Look at your strategies and tactics for your company or clients. Are you just playing it safe and following the best practices or are you really thinking about your audience and how you blow them away with awesomeness? Remember, we don’t all have to be sheep. (Reference to my favorite The Far Side cartoon by Gary Larson. See it at the bottom of the linked post.)

Have Laser Focus

I’ve been scurrying to build my own business for the last three or four months. In that frantic race to meet payroll (namely make my wife stop being nervous), I lost focus on a couple of projects, one for a client and one for myself. That won’t happen in 2010. I’m going to be laser focused on my clients and their success and on building a more long-term revenue stream for Social Media Explorer. If I fail, I have only one person to blame.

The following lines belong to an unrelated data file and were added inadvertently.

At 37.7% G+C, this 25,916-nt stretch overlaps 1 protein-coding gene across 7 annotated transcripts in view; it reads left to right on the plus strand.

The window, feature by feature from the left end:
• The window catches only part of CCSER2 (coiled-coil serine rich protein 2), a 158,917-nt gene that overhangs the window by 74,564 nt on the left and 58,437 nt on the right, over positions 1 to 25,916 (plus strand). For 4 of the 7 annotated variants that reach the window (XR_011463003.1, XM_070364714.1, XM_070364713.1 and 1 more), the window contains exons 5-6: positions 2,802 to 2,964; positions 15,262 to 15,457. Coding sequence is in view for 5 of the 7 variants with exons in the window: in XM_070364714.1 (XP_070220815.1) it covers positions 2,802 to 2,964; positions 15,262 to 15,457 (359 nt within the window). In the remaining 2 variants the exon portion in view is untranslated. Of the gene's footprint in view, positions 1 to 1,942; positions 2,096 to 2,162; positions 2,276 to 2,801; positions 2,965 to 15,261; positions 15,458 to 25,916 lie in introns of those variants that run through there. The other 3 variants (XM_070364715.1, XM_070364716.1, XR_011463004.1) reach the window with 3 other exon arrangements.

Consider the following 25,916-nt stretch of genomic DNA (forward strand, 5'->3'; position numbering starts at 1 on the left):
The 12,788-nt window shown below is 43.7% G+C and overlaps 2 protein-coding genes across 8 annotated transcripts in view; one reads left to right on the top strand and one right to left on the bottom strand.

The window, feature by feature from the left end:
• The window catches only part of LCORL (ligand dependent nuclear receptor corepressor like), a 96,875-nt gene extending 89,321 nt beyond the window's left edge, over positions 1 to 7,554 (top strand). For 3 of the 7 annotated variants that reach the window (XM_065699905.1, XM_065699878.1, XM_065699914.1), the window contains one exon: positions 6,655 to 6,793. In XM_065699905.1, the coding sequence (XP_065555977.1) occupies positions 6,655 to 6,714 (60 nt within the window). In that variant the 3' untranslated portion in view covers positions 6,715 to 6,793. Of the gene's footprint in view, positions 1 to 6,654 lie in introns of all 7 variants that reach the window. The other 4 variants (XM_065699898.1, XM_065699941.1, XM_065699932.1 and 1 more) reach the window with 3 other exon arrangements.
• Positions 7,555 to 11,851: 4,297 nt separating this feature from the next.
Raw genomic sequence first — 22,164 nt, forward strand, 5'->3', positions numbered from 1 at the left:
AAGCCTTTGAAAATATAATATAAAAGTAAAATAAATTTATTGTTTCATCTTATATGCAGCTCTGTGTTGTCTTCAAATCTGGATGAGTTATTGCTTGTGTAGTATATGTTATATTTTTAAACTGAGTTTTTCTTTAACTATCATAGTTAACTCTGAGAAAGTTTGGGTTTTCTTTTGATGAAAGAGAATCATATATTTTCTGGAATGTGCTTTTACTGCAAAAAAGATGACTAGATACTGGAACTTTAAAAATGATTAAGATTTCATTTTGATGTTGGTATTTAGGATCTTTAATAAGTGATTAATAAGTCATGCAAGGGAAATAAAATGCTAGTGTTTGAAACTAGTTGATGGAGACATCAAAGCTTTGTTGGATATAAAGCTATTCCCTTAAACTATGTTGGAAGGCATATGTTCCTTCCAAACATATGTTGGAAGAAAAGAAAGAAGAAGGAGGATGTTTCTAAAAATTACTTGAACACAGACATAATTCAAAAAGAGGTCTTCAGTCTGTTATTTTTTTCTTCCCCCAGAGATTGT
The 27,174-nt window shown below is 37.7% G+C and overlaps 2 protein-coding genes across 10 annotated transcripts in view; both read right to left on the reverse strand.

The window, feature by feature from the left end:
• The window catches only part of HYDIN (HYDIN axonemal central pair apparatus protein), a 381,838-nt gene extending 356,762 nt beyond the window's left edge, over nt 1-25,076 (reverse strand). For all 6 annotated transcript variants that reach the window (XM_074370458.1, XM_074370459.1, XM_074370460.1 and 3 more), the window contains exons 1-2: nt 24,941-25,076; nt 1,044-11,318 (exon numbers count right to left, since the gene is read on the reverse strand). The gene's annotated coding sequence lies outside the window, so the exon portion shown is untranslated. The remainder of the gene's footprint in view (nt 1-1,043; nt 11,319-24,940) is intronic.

Think about your social media strategies for 2010. Write them down on a note card or the back of a business card and carry it in your wallet or pocket. If it frays, make another one. Or perhaps laminate it. Pull it out every day and remind yourself what you should be focused on. Dismiss the rest. No excuses.

Move The Needle

I’m going to take each of my client’s primary goals for my work and put it on my white board. I’m going to benchmark, then measure the indicators that supply that needle’s direction. If I don’t move it in the right direction in a reasonable amount of time, I’m going to advise them to find someone better suited to do so. Hell, I might even refund some of their fee. (No promises. Man’s gotta eat, ya know.)